Knowing the history, how then do Latin American researchers and scholars approach the nonprofit sector? In order to answer this question, I undertook a brief qualitative analysis of the paper titles and synoposes of the regional conference presentations provided in the program. There were a total of 54 presentations including plenaries with 1 known cancellation over the two-day conference (see Figure 1). Using thematic coding based on keywords (i.e., InVivo coding) via qualitative software, I discovered Latin American researchers and scholars appear to approach the nonprofit sector through a practice lens nearly three times more than approaching the sector through a theoretical lens. This means the research on the nonprofit sector in Latin America, as presented at the international regional conference, displays an concentration on finding practices that work, that bridge the research-practice gap, in contrast to North American and European approaches largely focusing on conceptual definitions in service to an academic discipline. As such, much of the presentations are qualitative in nature and case studies are prolific intimating big quantitative data sets moving toward generalizations hold (perhaps) little substantive power or relevance (given the varied circumstances facing Latin American countries), or generalizable quantitative data is simply nonexistent. The Latin American researchers and scholars appear to seek information to move the development of their countries forward, a reality North American and European researchers and scholars have the luxurious choice to disregard.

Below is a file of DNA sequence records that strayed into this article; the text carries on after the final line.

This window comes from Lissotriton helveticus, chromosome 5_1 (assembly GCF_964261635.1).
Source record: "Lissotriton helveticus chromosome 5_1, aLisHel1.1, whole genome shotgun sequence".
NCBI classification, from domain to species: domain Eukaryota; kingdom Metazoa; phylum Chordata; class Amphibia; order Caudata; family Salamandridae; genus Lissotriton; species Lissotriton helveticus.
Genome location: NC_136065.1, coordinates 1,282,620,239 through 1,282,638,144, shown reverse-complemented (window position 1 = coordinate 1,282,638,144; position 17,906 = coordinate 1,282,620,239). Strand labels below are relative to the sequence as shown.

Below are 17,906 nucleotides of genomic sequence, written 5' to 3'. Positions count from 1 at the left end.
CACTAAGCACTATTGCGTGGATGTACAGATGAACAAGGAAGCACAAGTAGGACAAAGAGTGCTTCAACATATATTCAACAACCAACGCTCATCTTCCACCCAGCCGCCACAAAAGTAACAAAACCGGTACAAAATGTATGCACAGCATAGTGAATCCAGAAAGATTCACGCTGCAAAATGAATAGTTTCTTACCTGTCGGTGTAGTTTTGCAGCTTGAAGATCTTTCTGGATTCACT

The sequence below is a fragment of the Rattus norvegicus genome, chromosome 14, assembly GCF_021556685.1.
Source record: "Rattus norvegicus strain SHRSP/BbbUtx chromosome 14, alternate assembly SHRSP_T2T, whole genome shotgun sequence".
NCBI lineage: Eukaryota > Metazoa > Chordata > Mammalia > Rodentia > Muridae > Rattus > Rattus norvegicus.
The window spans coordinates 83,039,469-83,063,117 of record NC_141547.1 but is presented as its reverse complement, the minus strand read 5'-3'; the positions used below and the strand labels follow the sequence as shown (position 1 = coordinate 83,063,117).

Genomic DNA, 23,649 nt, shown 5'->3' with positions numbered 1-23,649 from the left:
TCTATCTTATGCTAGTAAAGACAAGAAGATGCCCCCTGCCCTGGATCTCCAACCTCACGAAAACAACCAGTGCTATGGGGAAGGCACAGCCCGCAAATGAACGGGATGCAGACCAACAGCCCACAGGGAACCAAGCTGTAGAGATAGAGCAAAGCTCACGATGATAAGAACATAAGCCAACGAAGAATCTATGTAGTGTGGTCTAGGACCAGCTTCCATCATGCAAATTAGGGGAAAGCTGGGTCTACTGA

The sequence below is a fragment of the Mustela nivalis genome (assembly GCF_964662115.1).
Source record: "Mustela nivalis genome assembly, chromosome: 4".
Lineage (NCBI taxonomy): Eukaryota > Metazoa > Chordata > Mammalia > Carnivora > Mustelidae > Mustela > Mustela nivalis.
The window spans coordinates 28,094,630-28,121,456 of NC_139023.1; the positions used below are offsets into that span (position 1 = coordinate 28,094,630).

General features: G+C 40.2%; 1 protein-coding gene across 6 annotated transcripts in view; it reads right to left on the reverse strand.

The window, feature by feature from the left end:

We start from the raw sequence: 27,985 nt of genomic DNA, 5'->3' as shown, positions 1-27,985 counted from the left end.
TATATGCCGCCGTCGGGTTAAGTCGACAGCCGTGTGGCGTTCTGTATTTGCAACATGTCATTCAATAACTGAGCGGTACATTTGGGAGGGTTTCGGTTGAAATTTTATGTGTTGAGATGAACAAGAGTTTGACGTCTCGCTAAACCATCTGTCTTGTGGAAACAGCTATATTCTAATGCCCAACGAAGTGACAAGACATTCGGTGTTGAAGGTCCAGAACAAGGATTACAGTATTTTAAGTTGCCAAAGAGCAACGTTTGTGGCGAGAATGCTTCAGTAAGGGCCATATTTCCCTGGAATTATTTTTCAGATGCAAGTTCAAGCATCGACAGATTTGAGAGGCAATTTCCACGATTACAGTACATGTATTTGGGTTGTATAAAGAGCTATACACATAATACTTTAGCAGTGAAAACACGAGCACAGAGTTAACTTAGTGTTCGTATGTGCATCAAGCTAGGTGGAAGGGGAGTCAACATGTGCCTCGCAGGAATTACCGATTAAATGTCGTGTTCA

Figure 1. Down and dirty look at the presenters for the conference. For a blog post, I do not feel the need for in-depth analytics but need only provide an overview. Variables are rough and simplistic. Therefore, where presentations had multiple presenters from the same country in collaboration on one paper, the presentation is considered one presentation. If presentations contained multiple presenters from different countries, each country is considered one presentation. For plenaries, which contained several presenters on a related topic but provided individual presentations, each presenter is considered one presentation. Puerto Rico is part of the United States; yet, Puerto Ricans distinguish themselves from Americans, and vice versa, so these figures are kept separate. "Other" consists of countries with only one presenter present which includes: Belgium, Canada, Germany, Ireland, Netherlands, Panama, Peru, South Africa, Spain, and Sweden.